- Proctosigmoiditis- again, involves inflammation in the rectum, as well as bouts of constipation.
- Left-sided colitis- this type of UC will cause intense pain on the left side of the patient, as well as the usual symptoms.
- Pancolitis- affects the entire colon, and will result in severe weight loss.
- Acute severe ulcerative colitis- similar symptoms all around, however, acute severe ulcerative colitis may cause an inability to eat.
A Special IBD Diet is Essential
Keeping a good diet while suffering from IBD is not difficult. An IBD diet mainly focuses on staying away from large portions, caffeine, alcohol, and fatty foods. Staying away from just these four things can save a lot of pain, even after the onset of IBD. A changed diet has the power to seriously reduce the amount discomfort, and even make some of the symptoms of IBD retreat naturally. Here are some foods you may want to eat more of:
- Fruits! Incorporate fruit in as many meals as you can. Soft fruits that have been peeled and mashed are best for digestion.
- Vegetables are a welcome addition to any diet, as well as this one. Try to make sure that the vegetables you eat are fully cooked and peeled.
- Soft foods are key.
- Limit proteins as much as you can. Lean proteins from fish and soy are okay, but only once or twice a day.
- Eat smaller portions more frequently throughout the day.
While it can be one of the chief reasons for developing the disease in the first place, diet can also have a tremendous impact on your recovery. The speed and quality of the patients’ revival will be owed in large to the kinds and quantities of the food they eat.
Looking at IBD vs. IBS
Inflammatory bowel disease (IBD) and irritable bowel syndrome (IBS) are two very different afflictions. While they may have some similar symptoms, the afflictions themselves are very different in pain levels and severity. Here are some things to consider when looking at the differences between IBS vs. IBD.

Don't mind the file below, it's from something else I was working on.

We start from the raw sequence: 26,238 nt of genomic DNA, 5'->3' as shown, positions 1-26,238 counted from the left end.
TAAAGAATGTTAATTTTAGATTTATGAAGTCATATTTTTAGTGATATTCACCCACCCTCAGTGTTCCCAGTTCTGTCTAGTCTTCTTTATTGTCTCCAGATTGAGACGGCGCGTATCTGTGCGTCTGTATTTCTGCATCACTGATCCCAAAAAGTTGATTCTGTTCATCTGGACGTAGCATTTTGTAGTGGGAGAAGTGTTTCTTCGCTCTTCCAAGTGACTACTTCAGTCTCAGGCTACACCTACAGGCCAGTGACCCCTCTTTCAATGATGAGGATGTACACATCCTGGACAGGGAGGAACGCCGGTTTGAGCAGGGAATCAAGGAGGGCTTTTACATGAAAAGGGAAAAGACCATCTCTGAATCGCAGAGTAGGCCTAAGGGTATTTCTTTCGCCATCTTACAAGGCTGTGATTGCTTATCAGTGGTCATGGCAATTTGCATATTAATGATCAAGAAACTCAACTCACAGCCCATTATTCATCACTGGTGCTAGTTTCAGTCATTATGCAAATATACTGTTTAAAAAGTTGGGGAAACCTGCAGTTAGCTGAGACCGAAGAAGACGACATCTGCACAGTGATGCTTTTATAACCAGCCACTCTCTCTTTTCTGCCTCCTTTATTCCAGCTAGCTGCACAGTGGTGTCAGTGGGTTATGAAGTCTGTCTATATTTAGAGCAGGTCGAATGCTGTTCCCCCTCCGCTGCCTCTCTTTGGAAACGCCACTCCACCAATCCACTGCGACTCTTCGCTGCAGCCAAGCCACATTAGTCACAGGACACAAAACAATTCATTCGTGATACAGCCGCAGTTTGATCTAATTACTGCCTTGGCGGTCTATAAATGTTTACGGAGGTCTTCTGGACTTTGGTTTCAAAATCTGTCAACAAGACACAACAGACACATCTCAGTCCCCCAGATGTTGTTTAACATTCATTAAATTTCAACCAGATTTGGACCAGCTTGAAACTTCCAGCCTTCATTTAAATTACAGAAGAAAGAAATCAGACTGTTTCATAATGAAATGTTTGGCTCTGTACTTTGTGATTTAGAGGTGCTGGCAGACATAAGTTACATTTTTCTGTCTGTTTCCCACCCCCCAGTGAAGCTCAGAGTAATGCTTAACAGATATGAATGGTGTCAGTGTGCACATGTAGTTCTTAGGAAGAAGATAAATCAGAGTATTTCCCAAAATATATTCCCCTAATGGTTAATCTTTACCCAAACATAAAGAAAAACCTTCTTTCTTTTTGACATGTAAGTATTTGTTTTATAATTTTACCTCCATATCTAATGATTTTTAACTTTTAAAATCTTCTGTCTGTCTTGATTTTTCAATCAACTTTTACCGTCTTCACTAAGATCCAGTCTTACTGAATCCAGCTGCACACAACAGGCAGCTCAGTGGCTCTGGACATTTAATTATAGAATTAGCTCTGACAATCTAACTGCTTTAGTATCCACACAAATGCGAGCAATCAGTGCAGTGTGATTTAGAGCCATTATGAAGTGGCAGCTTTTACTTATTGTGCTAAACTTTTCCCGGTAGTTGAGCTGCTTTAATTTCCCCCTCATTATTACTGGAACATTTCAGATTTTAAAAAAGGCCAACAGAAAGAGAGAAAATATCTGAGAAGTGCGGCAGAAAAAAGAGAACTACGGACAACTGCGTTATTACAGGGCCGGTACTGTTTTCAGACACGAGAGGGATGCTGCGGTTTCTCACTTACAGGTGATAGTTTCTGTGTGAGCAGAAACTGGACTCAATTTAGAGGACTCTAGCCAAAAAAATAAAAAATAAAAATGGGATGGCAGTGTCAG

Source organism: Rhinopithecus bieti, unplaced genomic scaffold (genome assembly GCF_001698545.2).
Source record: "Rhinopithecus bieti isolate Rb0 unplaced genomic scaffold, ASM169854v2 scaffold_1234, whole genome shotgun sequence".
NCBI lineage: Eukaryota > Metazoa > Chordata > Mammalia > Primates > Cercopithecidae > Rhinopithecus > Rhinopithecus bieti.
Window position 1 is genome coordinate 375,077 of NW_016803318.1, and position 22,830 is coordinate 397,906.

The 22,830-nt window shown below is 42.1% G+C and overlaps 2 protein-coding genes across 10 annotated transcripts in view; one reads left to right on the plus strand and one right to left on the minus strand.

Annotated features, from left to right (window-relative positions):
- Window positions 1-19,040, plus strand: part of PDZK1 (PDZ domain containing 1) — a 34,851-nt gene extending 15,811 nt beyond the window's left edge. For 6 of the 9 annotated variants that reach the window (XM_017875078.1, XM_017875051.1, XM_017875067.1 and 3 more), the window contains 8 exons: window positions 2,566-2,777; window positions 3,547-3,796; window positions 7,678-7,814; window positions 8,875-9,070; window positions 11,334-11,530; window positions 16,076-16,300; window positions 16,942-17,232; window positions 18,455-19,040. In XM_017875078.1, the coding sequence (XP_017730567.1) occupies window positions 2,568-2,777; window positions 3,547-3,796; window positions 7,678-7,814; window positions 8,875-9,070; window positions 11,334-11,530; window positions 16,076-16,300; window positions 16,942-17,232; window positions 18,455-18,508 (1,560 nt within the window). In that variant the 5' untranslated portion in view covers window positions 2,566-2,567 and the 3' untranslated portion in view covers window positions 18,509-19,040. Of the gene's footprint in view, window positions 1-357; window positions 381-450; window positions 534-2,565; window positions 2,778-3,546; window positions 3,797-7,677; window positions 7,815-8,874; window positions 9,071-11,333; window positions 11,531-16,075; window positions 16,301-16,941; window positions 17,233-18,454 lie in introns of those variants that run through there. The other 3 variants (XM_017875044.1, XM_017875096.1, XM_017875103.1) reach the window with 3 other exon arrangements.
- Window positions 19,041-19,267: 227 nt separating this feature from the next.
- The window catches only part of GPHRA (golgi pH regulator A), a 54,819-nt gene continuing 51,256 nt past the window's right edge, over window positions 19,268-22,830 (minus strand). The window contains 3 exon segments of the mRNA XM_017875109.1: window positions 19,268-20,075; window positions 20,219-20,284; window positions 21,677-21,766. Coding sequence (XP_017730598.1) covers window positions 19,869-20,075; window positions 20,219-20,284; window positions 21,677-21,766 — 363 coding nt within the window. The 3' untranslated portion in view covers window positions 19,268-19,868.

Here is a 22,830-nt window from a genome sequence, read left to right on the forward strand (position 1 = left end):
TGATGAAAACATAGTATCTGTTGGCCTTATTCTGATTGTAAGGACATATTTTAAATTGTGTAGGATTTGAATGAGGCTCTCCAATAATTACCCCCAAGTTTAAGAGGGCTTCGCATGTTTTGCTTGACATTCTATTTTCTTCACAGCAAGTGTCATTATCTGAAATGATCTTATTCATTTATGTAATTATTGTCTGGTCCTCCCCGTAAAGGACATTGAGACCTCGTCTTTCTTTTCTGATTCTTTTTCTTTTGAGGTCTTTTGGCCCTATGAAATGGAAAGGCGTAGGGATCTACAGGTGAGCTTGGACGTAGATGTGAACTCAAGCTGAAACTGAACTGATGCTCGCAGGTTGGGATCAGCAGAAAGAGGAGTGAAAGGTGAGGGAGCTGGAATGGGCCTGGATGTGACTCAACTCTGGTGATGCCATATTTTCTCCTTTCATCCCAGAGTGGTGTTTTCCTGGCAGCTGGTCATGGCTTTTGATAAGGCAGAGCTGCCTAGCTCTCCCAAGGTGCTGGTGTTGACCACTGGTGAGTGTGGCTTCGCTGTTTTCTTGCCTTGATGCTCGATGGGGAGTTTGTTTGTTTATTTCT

- IBS, or Irritable Bowel Syndrome, is actually a disorder. This means that there is merely a kind of disturbance in the bowel function. That is not to say that it isn’t uncomfortable- pain from this disorder can be anything from mild to incapacitating.
- IBS does not involve any inflammation of the intestines or colon, unlike IBD. It will not cause bleeding or permanent harm to the gastrointestinal system.
- The symptoms of IBS are, for the most part, similar to those of IBD. However, weight loss, fever, and blood in the stools are not symptoms of IBS, but something potentially more serious. It could be IBD, but a visit to your doctor would be the best route to take.
What are the Treatments?
At the moment, there are several treatments that can greatly help with subsiding the pain caused by IBD. A colonoscopy is generally a go to procedure when anything is awry in the lower intestines, because this procedure can give a clear view of the entire colon. Also, an abdominal x-ray may be the next step in order to get a picture of the entire intestine.
A CT scan, MRI, or upper gastrointestinal endoscopy may be the next steps if those methods are unsuccessful or not conclusive. Each of these other tests may be able to provide a clearer picture of the interior of the body, and would be able to detect any swelling or abnormalities. An expensive test like this would be able to determine which part of the intestine is affected most and locate which region is causing the most discomfort.
There are a few other treatments to look for abnormalities in the blood and urine, as well as a stool analysis or a simple biopsy in the colon. These, along with tests to find antibodies sent by the body to confirm a disease are tests on a smaller scale, and can normally be done with less stress and discomfort to the patient.
If you or your loved one is exhibiting any of these symptoms or you believe that they are sick with IBD, contact your physician immediately. Additionally, if you have any further questions about IBD, as your doctor. While the cure for IBD is still in the making, there are many ways in which the pain can be reduced. Treatments are being developed every day that will make the daily lives of those suffering much easier.